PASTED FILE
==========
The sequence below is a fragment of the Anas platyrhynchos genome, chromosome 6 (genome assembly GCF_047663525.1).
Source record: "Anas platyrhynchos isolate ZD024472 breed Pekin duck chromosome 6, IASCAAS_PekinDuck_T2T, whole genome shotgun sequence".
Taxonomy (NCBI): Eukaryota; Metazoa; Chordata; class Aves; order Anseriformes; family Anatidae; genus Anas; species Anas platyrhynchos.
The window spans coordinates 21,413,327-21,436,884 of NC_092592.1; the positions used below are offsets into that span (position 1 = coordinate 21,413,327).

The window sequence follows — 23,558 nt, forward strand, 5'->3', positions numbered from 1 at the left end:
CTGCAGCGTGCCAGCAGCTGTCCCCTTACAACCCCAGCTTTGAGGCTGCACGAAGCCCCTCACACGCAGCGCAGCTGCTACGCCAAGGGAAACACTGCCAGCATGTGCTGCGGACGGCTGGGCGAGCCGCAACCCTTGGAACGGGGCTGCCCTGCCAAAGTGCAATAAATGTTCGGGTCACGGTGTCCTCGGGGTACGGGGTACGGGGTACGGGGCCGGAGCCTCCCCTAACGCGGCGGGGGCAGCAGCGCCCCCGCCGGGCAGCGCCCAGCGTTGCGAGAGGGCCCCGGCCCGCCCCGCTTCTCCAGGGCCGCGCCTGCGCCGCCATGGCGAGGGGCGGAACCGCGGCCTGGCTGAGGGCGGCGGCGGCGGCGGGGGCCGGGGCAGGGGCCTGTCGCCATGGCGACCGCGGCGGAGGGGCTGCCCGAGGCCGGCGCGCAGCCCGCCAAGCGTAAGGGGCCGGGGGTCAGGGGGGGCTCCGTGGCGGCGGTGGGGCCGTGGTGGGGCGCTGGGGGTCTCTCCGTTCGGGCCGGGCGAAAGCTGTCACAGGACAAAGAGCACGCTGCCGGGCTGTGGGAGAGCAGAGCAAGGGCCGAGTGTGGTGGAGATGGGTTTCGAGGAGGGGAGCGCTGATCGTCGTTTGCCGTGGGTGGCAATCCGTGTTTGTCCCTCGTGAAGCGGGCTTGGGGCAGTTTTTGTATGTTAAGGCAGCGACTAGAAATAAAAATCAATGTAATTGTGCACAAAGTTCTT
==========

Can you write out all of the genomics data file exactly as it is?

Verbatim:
The sequence below is a fragment of the Anas platyrhynchos genome, chromosome 6 (genome assembly GCF_047663525.1).
Source record: "Anas platyrhynchos isolate ZD024472 breed Pekin duck chromosome 6, IASCAAS_PekinDuck_T2T, whole genome shotgun sequence".
Taxonomy (NCBI): Eukaryota; Metazoa; Chordata; class Aves; order Anseriformes; family Anatidae; genus Anas; species Anas platyrhynchos.
The window spans coordinates 21,413,327-21,436,884 of NC_092592.1; the positions used below are offsets into that span (position 1 = coordinate 21,413,327).

The window sequence follows — 23,558 nt, forward strand, 5'->3', positions numbered from 1 at the left end:
CTGCAGCGTGCCAGCAGCTGTCCCCTTACAACCCCAGCTTTGAGGCTGCACGAAGCCCCTCACACGCAGCGCAGCTGCTACGCCAAGGGAAACACTGCCAGCATGTGCTGCGGACGGCTGGGCGAGCCGCAACCCTTGGAACGGGGCTGCCCTGCCAAAGTGCAATAAATGTTCGGGTCACGGTGTCCTCGGGGTACGGGGTACGGGGTACGGGGCCGGAGCCTCCCCTAACGCGGCGGGGGCAGCAGCGCCCCCGCCGGGCAGCGCCCAGCGTTGCGAGAGGGCCCCGGCCCGCCCCGCTTCTCCAGGGCCGCGCCTGCGCCGCCATGGCGAGGGGCGGAACCGCGGCCTGGCTGAGGGCGGCGGCGGCGGCGGGGGCCGGGGCAGGGGCCTGTCGCCATGGCGACCGCGGCGGAGGGGCTGCCCGAGGCCGGCGCGCAGCCCGCCAAGCGTAAGGGGCCGGGGGTCAGGGGGGGCTCCGTGGCGGCGGTGGGGCCGTGGTGGGGCGCTGGGGGTCTCTCCGTTCGGGCCGGGCGAAAGCTGTCACAGGACAAAGAGCACGCTGCCGGGCTGTGGGAGAGCAGAGCAAGGGCCGAGTGTGGTGGAGATGGGTTTCGAGGAGGGGAGCGCTGATCGTCGTTTGCCGTGGGTGGCAATCCGTGTTTGTCCCTCGTGAAGCGGGCTTGGGGCAGTTTTTGTATGTTAAGGCAGCGACTAGAAATAAAAATCAATGTAATTGTGCACAAAGTTCTT